Submitting the appropriate information for an IND application, especially the solid state aspects of the drug substance (DS), can accelerate new drugs into clinical trials. Having the appropriate information from a physicochemical perspective will reduce uncertainties about the solid state form, expedite the process, and openness with the FDA.(1)
Most Active Pharmaceutical Ingredients (APIs) exist in different crystalline arrangements, thereby exhibiting polymorphism. Polymorphs have different physicochemical properties, which may affect stability and solubility, consequently, the dissolution and bioavailability of the drug product (DP).
Not knowing if an API exhibits polymorphism could range from being a nuisance having to restart a laboratory study to financially catastrophic consequences if the API is already commercialized as a drug product, e.g., Norvir (2) and Neupro (3). These types of consequences can endanger patient lives and must be avoided.
Typically, the most thermodynamically stable polymorph should be identified as early as possible to reduce time to market and costs because it has the lowest propensity to transform during process development, formulation development, and storage.
There may be occasions a metastable polymorph would be used for drug product development demonstrating superior benefits over the stable polymorph whether it be for improving absorption, bioavailability, or processing.(4,5)
Based on several Guidance for Industry documents, the sponsor is required to provide a brief CMC description of the drug substance which includes the physical, chemical, or biological characteristics. Part of that brief description should include information about the solid state chemistry of the DS, typically an XRPD pattern and particle size information will suffice. Demonstrating that the same polymorph used in Phase I, as with the animal studies, should be demonstrated since different polymorphs may have different solubility and stability characteristics. (1,6,7)
Any differences between the chemistry or manufacturing of the DP used for animal toxicology studies and Phase I clinical studies must be discussed and how these differences may influence the safety profile of the DP. Knowing that the solid state form of the API does not transform into another polymorph is key to mitigating risks in the DP since different polymorphs may have different solubilities and stability which will influence the dissolution of the drug product and ultimately the bioavailability in a test subject. Understanding the particle size range may influence the dissolution profile of the DS and DP and should be included in the brief description of the DS.
The FDA understands that the manufacturing processes for the DS and drug product (DP) may change during the drug development process. It is important to establish phase-appropriate tests demonstrating that the DS and DP are consistent to ensure the safety of the subjects in the clinical study.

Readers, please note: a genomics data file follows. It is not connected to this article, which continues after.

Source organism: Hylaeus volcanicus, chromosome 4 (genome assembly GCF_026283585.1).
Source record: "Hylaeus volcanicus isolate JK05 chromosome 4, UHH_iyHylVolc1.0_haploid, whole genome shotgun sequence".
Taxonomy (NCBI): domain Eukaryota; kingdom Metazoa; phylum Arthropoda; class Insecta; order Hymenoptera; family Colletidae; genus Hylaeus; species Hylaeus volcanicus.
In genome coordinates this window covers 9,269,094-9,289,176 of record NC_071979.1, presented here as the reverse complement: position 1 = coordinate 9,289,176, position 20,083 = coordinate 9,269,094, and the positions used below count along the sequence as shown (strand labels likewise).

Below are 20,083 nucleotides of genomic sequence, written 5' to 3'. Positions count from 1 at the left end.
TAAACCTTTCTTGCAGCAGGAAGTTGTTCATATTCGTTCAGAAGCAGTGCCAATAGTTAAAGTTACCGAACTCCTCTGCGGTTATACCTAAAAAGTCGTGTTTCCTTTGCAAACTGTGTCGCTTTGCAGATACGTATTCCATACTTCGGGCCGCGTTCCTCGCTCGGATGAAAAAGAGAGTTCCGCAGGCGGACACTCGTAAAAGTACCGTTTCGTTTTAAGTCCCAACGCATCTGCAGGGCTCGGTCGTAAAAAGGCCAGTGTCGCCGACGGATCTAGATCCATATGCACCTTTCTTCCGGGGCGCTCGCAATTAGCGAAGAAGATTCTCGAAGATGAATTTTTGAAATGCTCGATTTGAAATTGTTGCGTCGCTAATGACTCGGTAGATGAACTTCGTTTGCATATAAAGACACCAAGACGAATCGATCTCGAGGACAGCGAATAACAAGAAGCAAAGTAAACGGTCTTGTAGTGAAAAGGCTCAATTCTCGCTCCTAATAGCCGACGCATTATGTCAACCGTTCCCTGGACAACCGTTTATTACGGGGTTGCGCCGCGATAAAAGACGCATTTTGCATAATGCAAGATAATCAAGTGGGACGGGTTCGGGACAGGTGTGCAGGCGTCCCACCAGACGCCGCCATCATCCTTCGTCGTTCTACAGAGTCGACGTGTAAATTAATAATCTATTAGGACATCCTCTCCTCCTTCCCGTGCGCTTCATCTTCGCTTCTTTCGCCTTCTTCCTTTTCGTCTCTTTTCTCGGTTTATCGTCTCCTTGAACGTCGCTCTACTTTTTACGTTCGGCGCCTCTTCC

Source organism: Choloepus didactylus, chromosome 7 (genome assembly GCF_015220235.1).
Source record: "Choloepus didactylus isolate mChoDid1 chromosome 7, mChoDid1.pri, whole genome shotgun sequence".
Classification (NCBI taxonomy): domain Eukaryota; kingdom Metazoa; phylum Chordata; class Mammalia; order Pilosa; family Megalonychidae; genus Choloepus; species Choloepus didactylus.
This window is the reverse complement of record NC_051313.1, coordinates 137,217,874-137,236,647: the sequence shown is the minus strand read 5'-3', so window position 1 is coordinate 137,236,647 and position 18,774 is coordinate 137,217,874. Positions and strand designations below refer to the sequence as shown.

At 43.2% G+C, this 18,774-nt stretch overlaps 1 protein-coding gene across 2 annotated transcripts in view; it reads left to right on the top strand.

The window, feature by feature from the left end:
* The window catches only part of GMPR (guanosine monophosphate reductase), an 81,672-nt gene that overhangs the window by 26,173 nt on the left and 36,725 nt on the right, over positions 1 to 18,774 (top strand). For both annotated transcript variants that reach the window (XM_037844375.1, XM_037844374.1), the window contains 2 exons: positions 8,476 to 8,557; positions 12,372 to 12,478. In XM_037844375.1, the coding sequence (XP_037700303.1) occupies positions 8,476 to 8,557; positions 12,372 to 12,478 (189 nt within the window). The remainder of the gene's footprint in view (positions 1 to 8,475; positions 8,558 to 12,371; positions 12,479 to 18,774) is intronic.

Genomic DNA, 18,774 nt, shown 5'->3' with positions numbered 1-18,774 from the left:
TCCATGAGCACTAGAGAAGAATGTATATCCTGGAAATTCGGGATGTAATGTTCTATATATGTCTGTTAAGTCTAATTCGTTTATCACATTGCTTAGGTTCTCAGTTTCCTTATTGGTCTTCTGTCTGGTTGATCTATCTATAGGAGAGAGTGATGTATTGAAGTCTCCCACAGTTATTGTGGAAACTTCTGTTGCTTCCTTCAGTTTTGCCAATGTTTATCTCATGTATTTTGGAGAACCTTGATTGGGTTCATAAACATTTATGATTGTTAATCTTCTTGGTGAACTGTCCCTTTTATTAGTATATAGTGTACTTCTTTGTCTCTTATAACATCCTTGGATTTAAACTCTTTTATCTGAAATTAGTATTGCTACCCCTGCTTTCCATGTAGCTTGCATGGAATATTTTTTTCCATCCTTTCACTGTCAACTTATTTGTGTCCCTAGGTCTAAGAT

“The goal of manufacturing process development for the drug substance is to establish a commercial manufacturing process capable of consistently producing drug substance of the intended quality,” as stated in ICH Q11. The quality of the drug substance directly influences the quality of the drug product.
Stability data on representative samples of the DS and DP are required for all clinical IND phases by demonstrating acceptable chemical and physical limits for the duration of the study. Knowing the physicochemical properties of the API are critical for a successful IND application to move into a clinical phase.
By the end of Phase II, knowledge about the solid-state form must be provided to the FDA, including the propensity to exhibit polymorphism and if the different polymorphic forms can affect drug product performance which is based on Decision Trees 4–1, 4–2, and 4–3 found in ICH Q6A. Even when the drug product is an injectable, chemical, and physical stability and solubility should be considered critical quality attributes of the drug substance for an injectable drug product implying the need to manufacture the drug substance consistently.
Understanding the physical and chemical properties of an API early during development will be vital for continued discussions with the FDA as advised by the Guidance for Industry, INDs for Phase 2 and Phase 3 Studies, Chemistry, Manufacturing, and Controls Information.
“Given this preference for the most stable polymorph, it would be beneficial to discover and characterize this polymorph at the earliest possible stage of development.” (2)
The initial stages of drug development are crucial to identifying the most thermodynamically stable polymorph early on. Knowing if an active pharmaceutical ingredient exhibits polymorphism can help you avoid financial, time, and physical hindrances throughout the DP process. Submitting accurate data and information in an IND application can help reduce any risks and unknowns and aid pharmaceutical manufacturing companies in expediting new drugs into clinical trials.
Regis Technologies, Inc. can help pharmaceutical and biotechnology companies take and expedite their drug candidates to market. We offer a wide variety of services, including those that help support API manufacturing through solid state chemistry, process research and development, analytical development and stability services, and GMP API manufacturing.
If you’re interested in partnering with Regis Technologies Inc. for your next project, or if you want to learn more about how we can help your company, please don’t hesitate to contact us. We’d be happy to help answer any questions you may have and get the process started.